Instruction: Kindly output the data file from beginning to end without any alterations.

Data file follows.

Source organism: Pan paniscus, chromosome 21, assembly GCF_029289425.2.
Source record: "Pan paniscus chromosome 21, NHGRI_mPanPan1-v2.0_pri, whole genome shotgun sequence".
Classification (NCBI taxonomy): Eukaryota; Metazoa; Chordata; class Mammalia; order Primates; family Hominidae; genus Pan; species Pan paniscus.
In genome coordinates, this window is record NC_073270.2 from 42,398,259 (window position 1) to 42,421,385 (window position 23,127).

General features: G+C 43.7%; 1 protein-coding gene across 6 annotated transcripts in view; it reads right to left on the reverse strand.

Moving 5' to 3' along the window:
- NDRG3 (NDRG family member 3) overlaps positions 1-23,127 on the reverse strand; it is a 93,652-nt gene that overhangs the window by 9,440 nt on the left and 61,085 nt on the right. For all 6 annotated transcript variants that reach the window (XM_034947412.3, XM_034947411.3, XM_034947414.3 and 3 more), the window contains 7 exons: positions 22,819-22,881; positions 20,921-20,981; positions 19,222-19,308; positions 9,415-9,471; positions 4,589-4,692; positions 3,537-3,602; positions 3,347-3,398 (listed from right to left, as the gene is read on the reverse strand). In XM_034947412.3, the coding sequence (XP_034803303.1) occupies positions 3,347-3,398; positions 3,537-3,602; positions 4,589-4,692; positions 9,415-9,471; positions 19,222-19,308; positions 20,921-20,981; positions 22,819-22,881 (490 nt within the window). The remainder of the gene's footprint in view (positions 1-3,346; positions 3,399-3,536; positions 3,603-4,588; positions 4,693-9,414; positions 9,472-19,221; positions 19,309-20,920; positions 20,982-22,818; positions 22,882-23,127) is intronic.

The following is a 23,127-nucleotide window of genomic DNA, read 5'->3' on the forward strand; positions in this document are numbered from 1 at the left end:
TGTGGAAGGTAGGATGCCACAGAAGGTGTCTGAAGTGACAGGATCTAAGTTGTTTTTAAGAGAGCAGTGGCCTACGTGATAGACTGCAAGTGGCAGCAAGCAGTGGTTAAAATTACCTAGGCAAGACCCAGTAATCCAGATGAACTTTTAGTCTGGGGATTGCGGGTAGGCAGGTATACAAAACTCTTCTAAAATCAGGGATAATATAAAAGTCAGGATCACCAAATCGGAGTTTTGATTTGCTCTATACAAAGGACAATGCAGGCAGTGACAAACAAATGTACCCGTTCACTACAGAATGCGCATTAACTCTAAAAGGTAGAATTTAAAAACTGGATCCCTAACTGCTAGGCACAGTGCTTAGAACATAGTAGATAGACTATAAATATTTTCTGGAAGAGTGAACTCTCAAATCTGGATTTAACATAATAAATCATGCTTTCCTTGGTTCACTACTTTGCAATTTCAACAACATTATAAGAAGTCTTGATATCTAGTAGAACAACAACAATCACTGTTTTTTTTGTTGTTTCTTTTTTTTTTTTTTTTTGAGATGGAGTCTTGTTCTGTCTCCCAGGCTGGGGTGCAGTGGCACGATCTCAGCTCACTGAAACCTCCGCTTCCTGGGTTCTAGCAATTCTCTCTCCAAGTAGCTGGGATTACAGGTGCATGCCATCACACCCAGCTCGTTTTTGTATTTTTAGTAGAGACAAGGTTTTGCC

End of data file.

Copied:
Source organism: Pan paniscus, chromosome 21, assembly GCF_029289425.2.
Source record: "Pan paniscus chromosome 21, NHGRI_mPanPan1-v2.0_pri, whole genome shotgun sequence".
Classification (NCBI taxonomy): Eukaryota; Metazoa; Chordata; class Mammalia; order Primates; family Hominidae; genus Pan; species Pan paniscus.
In genome coordinates, this window is record NC_073270.2 from 42,398,259 (window position 1) to 42,421,385 (window position 23,127).

General features: G+C 43.7%; 1 protein-coding gene across 6 annotated transcripts in view; it reads right to left on the reverse strand.

Moving 5' to 3' along the window:
- NDRG3 (NDRG family member 3) overlaps positions 1-23,127 on the reverse strand; it is a 93,652-nt gene that overhangs the window by 9,440 nt on the left and 61,085 nt on the right. For all 6 annotated transcript variants that reach the window (XM_034947412.3, XM_034947411.3, XM_034947414.3 and 3 more), the window contains 7 exons: positions 22,819-22,881; positions 20,921-20,981; positions 19,222-19,308; positions 9,415-9,471; positions 4,589-4,692; positions 3,537-3,602; positions 3,347-3,398 (listed from right to left, as the gene is read on the reverse strand). In XM_034947412.3, the coding sequence (XP_034803303.1) occupies positions 3,347-3,398; positions 3,537-3,602; positions 4,589-4,692; positions 9,415-9,471; positions 19,222-19,308; positions 20,921-20,981; positions 22,819-22,881 (490 nt within the window). The remainder of the gene's footprint in view (positions 1-3,346; positions 3,399-3,536; positions 3,603-4,588; positions 4,693-9,414; positions 9,472-19,221; positions 19,309-20,920; positions 20,982-22,818; positions 22,882-23,127) is intronic.

The following is a 23,127-nucleotide window of genomic DNA, read 5'->3' on the forward strand; positions in this document are numbered from 1 at the left end:
TGTGGAAGGTAGGATGCCACAGAAGGTGTCTGAAGTGACAGGATCTAAGTTGTTTTTAAGAGAGCAGTGGCCTACGTGATAGACTGCAAGTGGCAGCAAGCAGTGGTTAAAATTACCTAGGCAAGACCCAGTAATCCAGATGAACTTTTAGTCTGGGGATTGCGGGTAGGCAGGTATACAAAACTCTTCTAAAATCAGGGATAATATAAAAGTCAGGATCACCAAATCGGAGTTTTGATTTGCTCTATACAAAGGACAATGCAGGCAGTGACAAACAAATGTACCCGTTCACTACAGAATGCGCATTAACTCTAAAAGGTAGAATTTAAAAACTGGATCCCTAACTGCTAGGCACAGTGCTTAGAACATAGTAGATAGACTATAAATATTTTCTGGAAGAGTGAACTCTCAAATCTGGATTTAACATAATAAATCATGCTTTCCTTGGTTCACTACTTTGCAATTTCAACAACATTATAAGAAGTCTTGATATCTAGTAGAACAACAACAATCACTGTTTTTTTTGTTGTTTCTTTTTTTTTTTTTTTTTGAGATGGAGTCTTGTTCTGTCTCCCAGGCTGGGGTGCAGTGGCACGATCTCAGCTCACTGAAACCTCCGCTTCCTGGGTTCTAGCAATTCTCTCTCCAAGTAGCTGGGATTACAGGTGCATGCCATCACACCCAGCTCGTTTTTGTATTTTTAGTAGAGACAAGGTTTTGCC